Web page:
Napolitano Set to Decide on Mandate for Italian Premiership

Photographer: Alessia Pierdomenico/Bloomberg

Italian President Giorgio Napolitano needs an agreement or he may be forced to break the stalemate by dissolving parliament and calling snap elections. Close

Italian President Giorgio Napolitano needs an agreement or he may be forced to break... Read More

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Photographer: Alessia Pierdomenico/Bloomberg

Italian President Giorgio Napolitano needs an agreement or he may be forced to break the stalemate by dissolving parliament and calling snap elections.

Italian President Giorgio Napolitano is poised to announce his selection for prime minister after completing a round of talks with parliamentary leaders.

“We will adhere to the choices made by the president,” Enrico Letta, a representative of Italy’s Democratic Party, said late yesterday after meeting Napolitano at the presidential palace in Rome. An announcement is due as soon as today, the president’s office said.

Napolitano asked Letta, 46, for a meeting at the presidential palace in Rome today at 12:30 p.m., signaling he may have emerged as the top choice for prime minister. Former Prime Minister Giuliano Amato, 74, remained a candidate, la Repubblica reported today on its website and the possible candidacy of Florence Mayor Matteo Renzi, 38, was rejected by ex-Premier Silvio Berlusconi, leader of the second-biggest party in parliament, newspaper Corriere della Sera reported.

Napolitano’s pick will have to unite the disparate forces in Italy’s divided parliament to give the country a government after an eight-week deadlock. This will be Napolitano’s second attempt at resolving the impasse after his first choice, ex- Democratic Party head Pier Luigi Bersani, failed last month to win support from a majority of lawmakers.

Photographer: Alberto Pizzoli/AFP/Getty Images

Democratic Party's Enrico Letta said late yesterday after meeting Napolitano at the presidential palace in Rome, “We will adhere to the choices made by the president.” Close

Democratic Party's Enrico Letta said late yesterday after meeting Napolitano at the... Read More

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Photographer: Alberto Pizzoli/AFP/Getty Images

Democratic Party's Enrico Letta said late yesterday after meeting Napolitano at the presidential palace in Rome, “We will adhere to the choices made by the president.”

Coalition Possible

Parliament needs a deal to replace caretaker Prime Minister Mario Monti and provide Italy with a government capable of passing economic stimulus and defending the country from bond- market speculation. A governing alliance may be easier to pull together since Bersani last week relinquished leadership of the Democratic Party, the biggest group in parliament.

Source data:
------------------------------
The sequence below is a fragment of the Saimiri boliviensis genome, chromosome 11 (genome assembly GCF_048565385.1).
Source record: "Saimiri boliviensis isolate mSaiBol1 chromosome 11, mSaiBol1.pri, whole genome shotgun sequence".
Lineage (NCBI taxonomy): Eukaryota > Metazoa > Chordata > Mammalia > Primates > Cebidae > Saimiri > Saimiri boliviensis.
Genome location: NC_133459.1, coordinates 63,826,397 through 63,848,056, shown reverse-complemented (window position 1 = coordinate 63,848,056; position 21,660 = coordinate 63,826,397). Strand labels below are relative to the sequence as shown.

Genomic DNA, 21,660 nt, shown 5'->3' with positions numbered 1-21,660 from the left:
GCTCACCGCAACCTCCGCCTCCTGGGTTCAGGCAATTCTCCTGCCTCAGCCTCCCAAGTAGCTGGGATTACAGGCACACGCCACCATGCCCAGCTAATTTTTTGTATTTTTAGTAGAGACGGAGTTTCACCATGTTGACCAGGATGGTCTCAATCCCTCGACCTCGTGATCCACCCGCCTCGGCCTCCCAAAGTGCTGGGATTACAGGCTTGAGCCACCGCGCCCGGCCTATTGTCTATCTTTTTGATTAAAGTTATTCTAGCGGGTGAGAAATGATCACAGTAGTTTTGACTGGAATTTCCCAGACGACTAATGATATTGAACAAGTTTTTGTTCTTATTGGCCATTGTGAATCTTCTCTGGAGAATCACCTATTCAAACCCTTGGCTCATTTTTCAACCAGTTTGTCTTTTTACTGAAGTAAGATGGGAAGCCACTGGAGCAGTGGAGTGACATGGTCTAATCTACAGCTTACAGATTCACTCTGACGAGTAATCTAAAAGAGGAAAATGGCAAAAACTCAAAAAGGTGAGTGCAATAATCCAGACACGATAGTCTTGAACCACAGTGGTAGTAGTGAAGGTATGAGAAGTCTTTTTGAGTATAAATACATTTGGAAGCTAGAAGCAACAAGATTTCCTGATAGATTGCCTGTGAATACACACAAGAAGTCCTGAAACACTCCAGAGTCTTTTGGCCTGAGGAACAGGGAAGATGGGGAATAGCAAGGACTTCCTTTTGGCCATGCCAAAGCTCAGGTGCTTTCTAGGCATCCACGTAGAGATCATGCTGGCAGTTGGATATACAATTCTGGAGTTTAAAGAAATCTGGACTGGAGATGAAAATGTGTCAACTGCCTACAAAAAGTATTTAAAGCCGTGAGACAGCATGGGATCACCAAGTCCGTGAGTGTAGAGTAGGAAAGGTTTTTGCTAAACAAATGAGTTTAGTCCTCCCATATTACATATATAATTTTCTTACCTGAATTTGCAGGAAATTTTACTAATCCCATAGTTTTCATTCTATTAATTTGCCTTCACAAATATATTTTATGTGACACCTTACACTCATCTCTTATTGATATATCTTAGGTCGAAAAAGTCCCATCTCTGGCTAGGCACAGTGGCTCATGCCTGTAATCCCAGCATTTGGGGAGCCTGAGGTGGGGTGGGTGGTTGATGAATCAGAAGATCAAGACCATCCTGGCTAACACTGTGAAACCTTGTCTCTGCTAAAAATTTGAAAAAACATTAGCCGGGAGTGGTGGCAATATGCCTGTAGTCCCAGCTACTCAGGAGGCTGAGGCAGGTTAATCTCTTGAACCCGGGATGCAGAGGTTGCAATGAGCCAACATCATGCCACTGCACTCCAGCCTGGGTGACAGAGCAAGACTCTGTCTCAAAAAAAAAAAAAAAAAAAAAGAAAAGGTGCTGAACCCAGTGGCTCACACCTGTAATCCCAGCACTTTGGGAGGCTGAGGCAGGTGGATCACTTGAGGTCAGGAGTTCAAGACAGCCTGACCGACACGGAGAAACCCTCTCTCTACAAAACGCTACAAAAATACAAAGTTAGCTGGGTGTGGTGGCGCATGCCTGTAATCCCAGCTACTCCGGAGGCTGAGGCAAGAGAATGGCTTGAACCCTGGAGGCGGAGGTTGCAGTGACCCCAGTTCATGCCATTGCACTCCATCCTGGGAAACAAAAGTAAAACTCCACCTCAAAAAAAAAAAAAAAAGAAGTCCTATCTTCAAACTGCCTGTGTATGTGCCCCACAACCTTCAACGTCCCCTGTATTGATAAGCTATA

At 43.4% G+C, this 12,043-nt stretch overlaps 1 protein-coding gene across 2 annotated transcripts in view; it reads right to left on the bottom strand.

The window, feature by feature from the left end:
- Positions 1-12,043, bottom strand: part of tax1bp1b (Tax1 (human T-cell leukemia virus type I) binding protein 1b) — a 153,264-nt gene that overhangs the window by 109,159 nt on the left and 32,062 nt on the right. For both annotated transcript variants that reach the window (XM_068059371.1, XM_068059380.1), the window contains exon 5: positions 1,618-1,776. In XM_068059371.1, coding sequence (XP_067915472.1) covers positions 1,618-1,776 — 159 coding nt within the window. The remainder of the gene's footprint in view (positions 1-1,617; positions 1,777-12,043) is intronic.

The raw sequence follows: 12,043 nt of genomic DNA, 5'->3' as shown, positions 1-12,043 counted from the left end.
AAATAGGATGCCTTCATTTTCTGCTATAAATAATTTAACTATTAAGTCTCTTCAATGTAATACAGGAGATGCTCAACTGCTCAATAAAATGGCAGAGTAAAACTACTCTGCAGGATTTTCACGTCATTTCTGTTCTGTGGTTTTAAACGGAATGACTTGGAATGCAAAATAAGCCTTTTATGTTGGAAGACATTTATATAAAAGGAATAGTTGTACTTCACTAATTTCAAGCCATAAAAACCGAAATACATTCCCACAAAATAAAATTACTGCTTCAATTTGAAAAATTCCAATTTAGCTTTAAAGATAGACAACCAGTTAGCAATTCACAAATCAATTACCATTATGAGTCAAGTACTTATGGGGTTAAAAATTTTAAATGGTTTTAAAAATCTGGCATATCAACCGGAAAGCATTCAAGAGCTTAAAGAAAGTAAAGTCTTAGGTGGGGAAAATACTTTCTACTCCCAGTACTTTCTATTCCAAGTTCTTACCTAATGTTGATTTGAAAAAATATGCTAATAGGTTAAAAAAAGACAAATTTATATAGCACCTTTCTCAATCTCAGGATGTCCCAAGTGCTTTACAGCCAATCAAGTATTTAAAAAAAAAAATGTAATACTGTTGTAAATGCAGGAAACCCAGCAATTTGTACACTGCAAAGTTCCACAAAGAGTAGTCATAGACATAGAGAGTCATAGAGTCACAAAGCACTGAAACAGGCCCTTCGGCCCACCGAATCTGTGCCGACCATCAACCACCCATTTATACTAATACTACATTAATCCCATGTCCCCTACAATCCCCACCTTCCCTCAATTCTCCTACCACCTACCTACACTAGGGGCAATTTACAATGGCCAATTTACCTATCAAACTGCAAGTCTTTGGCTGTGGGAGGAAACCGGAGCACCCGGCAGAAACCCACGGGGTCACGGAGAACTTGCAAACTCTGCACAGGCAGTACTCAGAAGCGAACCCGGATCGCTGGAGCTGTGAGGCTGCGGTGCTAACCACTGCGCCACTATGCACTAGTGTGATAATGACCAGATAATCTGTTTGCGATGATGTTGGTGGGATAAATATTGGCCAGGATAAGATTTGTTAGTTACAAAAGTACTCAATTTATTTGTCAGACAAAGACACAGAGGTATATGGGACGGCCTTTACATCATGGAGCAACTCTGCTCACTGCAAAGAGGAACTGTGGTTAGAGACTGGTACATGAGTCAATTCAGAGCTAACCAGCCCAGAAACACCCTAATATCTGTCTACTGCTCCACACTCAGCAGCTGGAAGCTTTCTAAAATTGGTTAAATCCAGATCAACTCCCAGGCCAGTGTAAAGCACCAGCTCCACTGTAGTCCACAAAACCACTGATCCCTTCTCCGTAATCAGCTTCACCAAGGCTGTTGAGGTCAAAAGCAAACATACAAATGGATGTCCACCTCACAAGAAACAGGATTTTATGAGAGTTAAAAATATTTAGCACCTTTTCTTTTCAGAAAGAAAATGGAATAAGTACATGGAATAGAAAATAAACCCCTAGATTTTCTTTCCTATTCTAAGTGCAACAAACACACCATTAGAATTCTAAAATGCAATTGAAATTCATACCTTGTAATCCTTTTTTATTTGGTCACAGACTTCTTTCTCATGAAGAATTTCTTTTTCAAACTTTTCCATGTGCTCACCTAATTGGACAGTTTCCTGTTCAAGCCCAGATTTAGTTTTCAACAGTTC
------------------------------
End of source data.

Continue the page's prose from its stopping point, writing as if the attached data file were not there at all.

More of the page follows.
The yield on Italian 10-year government bonds fell 2 basis points to 3.93 percent, the lowest in more than two years, while the two-year bond was at 1.17, hovering near a record low.

The Democratic Party, or PD, and Berlusconi’s People of Liberty demonstrated a willingness to work together after Bersani’s departure. The two parties united on April 20 in a parliamentary vote that gave Napolitano a second seven-year term as head of state. Beppe Grillo’s Five Star Movement, the third- biggest group in parliament, has reiterated its refusal to enter into an alliance.

Letta, a former industry and European affairs minister, worked under Bersani as the PD’s deputy secretary beginning in 2009. He is the nephew of Gianni Letta, an adviser to Berlusconi who served as deputy prime minister in the billionaire’s last government. Amato, a Deutsche Bank AG adviser, was premier in 1992-1993 and 2000-2001 and has had stints at the head of the Interior and Treasury Ministries.

‘Strong Government’

Berlusconi, 76, pushed for an alliance after his meeting with Napolitano yesterday, telling reporters at the presidential palace that his party wanted “a strong government that can take important decisions and that won’t be short-term.”

Napolitano, 87, needs an agreement or he may be forced to break the stalemate by dissolving parliament and calling snap elections. Even if Napolitano strikes a deal to create a government spanning the PD and PDL, the next prime minister may struggle to keep the coalition together over time.

“The president may hope for a government to last one to two years,” Peter Ceretti, an analyst with Eurasia Group in New York, said yesterday in a report. “A more realistic shelf-life for such an arrangement would more likely be five to 13 months.”

To contact the reporter on this story: Andrew Frye in Rome at afrye@bloomberg.net.

To contact the editor responsible for this story: James Hertling at jhertling@bloomberg.net

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